U.S. CitiesCity-Data Forum Index
Go Back   City-Data Forum > General Forums > Urban Planning
 [Register]
Please register to participate in our discussions with 2 million other members - it's free and quick! Some forums can only be seen by registered members. After you create your account, you'll be able to customize options and access all our 15,000 new posts/day with fewer ads.
View detailed profile (Advanced) or search
site with Google Custom Search

Search Forums  (Advanced)
 
Old 02-08-2014, 12:16 AM
 
124 posts, read 121,598 times
Reputation: 34

Advertisements

I live in a backwards former industrial area of the US and thinking about something totally theoretical. Suppose you establish a brand new city/town and since I know nothing about real-world planning-but I'm curious about learning it-and I have a potential interest in developing real communities of people, what is the way to do that with transportation and infrastructure.

I'm looking for established, proven ideas. Once again, I'm very new to this fascination of regional planning.
Reply With Quote Quick reply to this message

 
Old 02-08-2014, 12:20 AM
 
Location: Oakland, CA
27,171 posts, read 29,674,744 times
Reputation: 26666
1st up there is no need for a new planned from scratch town. Any such place would be far removed from infrastructure and anything else. And it isn't a realistic premise. These days think adaptive reuse, retrofit, infill, and reimagine, within existing places.
Reply With Quote Quick reply to this message
 
Old 02-08-2014, 12:23 AM
 
Location: Oakland, CA
27,171 posts, read 29,674,744 times
Reputation: 26666
Enjoy: The Better Block | betterblock.org provides news and information on Better Block projects occurring around the world.
Reply With Quote Quick reply to this message
 
Old 02-08-2014, 04:20 AM
 
Location: Los Angeles area
14,018 posts, read 17,740,386 times
Reputation: 32304
Default What is a "real" community of people?

Quote:
Originally Posted by gousa14 View Post
I live in a backwards former industrial area of the US and thinking about something totally theoretical. Suppose you establish a brand new city/town and since I know nothing about real-world planning-but I'm curious about learning it-and I have a potential interest in developing real communities of people, what is the way to do that with transportation and infrastructure.

I'm looking for established, proven ideas. Once again, I'm very new to this fascination of regional planning.
In order to understand the original post, I would have to know what you mean by "real" communities of people. Do you currently live in a "fake" community? If so, can you describe what is fake about it? Or perhaps the key here is your statement about living in a "backwards" former industrial area. Can you briefly describe the area where you live - naming it would be helpful for starters. Is "backwards" a synonym for dysfunctional, such as Detroit? I'm not claiming you're wrong about anything - in order to make such a claim I would first have to understand what you are saying.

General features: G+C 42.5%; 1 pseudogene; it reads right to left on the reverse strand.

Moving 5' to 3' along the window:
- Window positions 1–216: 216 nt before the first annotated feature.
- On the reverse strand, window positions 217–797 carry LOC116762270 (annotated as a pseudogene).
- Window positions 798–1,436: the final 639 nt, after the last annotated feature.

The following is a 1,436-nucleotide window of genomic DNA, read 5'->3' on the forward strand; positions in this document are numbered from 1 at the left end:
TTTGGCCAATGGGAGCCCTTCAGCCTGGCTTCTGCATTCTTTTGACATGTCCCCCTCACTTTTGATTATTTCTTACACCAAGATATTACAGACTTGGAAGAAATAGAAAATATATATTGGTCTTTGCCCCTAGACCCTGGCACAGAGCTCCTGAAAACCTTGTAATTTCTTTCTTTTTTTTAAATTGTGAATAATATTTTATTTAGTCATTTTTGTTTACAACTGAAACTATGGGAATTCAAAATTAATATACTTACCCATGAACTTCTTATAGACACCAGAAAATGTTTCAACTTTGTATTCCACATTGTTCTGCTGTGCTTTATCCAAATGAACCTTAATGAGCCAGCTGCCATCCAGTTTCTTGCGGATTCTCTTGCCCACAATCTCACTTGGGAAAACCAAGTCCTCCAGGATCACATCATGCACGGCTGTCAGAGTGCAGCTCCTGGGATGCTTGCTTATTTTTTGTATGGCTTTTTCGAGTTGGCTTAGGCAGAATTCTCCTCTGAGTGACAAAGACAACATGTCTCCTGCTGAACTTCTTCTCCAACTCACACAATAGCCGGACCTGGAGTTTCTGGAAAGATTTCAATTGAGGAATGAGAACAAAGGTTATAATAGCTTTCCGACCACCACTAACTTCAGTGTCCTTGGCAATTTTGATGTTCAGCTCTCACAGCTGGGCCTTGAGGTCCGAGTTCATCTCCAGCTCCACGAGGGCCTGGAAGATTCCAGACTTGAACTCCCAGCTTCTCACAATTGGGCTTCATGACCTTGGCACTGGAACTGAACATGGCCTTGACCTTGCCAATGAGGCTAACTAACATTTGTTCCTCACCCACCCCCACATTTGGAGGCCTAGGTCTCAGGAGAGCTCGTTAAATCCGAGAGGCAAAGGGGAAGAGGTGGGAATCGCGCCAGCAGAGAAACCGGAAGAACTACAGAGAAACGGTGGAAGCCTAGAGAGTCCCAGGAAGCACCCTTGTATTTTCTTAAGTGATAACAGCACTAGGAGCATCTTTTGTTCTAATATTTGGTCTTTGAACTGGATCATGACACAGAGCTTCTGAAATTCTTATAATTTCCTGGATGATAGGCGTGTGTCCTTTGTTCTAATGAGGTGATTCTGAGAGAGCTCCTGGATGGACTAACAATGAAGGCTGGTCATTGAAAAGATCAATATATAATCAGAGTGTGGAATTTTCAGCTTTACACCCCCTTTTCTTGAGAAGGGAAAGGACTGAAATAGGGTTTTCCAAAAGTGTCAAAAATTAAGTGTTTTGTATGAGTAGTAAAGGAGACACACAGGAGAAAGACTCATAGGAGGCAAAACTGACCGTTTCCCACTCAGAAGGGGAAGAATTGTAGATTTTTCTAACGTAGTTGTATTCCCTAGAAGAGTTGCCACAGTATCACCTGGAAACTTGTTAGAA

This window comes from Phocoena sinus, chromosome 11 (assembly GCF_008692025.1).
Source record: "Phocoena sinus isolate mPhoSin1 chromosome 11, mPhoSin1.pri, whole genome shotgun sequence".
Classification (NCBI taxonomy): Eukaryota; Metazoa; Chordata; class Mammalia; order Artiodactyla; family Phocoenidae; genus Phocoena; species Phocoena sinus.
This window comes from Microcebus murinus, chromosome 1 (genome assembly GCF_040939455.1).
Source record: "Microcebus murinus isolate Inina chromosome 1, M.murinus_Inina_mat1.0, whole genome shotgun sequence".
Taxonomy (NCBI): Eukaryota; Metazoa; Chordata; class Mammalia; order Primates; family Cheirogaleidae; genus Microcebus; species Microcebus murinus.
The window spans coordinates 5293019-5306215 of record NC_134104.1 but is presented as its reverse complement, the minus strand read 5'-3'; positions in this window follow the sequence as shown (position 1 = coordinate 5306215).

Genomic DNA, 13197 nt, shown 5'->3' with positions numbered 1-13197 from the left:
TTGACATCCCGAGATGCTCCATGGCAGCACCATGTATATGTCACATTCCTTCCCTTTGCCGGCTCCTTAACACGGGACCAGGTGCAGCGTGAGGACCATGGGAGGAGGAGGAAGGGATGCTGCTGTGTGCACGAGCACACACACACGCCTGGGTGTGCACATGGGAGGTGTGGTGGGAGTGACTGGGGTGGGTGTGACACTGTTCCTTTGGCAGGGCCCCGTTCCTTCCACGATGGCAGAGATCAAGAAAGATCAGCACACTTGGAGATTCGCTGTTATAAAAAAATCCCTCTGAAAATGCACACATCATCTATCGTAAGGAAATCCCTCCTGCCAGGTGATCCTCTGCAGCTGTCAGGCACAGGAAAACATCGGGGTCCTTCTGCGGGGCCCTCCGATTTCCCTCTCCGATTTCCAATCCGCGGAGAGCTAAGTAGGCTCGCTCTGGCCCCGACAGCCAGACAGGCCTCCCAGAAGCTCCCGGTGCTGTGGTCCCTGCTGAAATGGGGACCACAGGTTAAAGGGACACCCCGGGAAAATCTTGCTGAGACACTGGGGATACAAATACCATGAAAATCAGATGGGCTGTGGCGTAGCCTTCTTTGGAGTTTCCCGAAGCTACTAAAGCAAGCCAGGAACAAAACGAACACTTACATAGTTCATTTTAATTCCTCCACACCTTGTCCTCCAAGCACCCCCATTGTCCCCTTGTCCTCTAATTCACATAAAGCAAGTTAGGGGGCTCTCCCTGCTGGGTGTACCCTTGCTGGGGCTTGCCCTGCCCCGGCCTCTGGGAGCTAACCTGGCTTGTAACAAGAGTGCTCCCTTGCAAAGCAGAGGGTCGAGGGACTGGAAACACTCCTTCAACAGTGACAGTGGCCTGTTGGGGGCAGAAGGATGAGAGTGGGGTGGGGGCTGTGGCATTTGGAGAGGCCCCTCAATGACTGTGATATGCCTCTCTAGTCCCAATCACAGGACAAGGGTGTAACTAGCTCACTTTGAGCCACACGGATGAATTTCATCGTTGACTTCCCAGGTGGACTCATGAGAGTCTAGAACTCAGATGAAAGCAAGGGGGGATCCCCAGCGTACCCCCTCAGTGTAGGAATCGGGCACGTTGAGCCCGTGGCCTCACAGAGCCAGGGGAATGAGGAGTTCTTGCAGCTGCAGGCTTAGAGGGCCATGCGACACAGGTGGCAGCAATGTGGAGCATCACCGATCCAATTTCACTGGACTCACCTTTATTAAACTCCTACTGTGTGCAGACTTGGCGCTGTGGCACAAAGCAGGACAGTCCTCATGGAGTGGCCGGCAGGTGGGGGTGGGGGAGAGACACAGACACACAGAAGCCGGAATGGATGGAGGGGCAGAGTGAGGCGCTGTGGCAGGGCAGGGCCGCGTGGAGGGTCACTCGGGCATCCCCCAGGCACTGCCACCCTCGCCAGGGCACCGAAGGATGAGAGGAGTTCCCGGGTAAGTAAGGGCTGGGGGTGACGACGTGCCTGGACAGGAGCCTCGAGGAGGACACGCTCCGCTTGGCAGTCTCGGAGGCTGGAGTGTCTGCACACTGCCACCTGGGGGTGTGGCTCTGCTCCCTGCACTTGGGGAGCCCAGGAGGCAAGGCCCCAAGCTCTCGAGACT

Reply With Quote Quick reply to this message
 
Old 02-08-2014, 11:19 AM
 
Location: Philaburbia
32,383 posts, read 59,846,787 times
Reputation: 54028
Quote:
Originally Posted by gousa14 View Post
I live in a backwards former industrial area of the US and thinking about something totally theoretical. Suppose you establish a brand new city/town and since I know nothing about real-world planning-but I'm curious about learning it-and I have a potential interest in developing real communities of people, what is the way to do that with transportation and infrastructure.
Aren't you from Erie? What part of that community isn't "real"?

Instead of starting something new, why don't you work on making your community better?
Reply With Quote Quick reply to this message
 
Old 02-08-2014, 06:17 PM
 
124 posts, read 121,598 times
Reputation: 34
Yes. I'm from Erie. By "real" community I am talking about a physical place defined by boundaries and not a virtual community such as this one. I have nothing against virtual communities, though.

And, since it's been explained already that new ideas from scratch are unfeasible, let me redirect it to ideas on already existing regions/communities.

Third, "backwards" means dysfunctional (although I think Erie is more or less than the other Midwestern former industrial cities), some may even think it's too conservative.

Unfortunately, I don't have all the answers for community improvement since that takes a good knowledge of basic planning and economic/political factors. But I like what Scott Enterprises of Erie has been doing.
Reply With Quote Quick reply to this message
Please register to post and access all features of our very popular forum. It is free and quick. Over $68,000 in prizes has already been given out to active posters on our forum. Additional giveaways are planned.

Detailed information about all U.S. cities, counties, and zip codes on our site: City-data.com.


Reply
Please update this thread with any new information or opinions. This open thread is still read by thousands of people, so we encourage all additional points of view.

Quick Reply
Message:

Over $104,000 in prizes was already given out to active posters on our forum and additional giveaways are planned!

Go Back   City-Data Forum > General Forums > Urban Planning
Follow City-Data.com founder on our Forum or

All times are GMT -6.

2005-2019, Advameg, Inc. · Please obey Forum Rules · Terms of Use and Privacy Policy · Bug Bounty

City-Data.com - Archive 1, 2, 3, 4, 5, 6, 7, 8, 9, 10, 11, 12, 13, 14, 15, 16, 17, 18, 19, 20, 21, 22, 23, 24, 25, 26, 27, 28, 29, 30, 31, 32, 33, 34, 35 - Top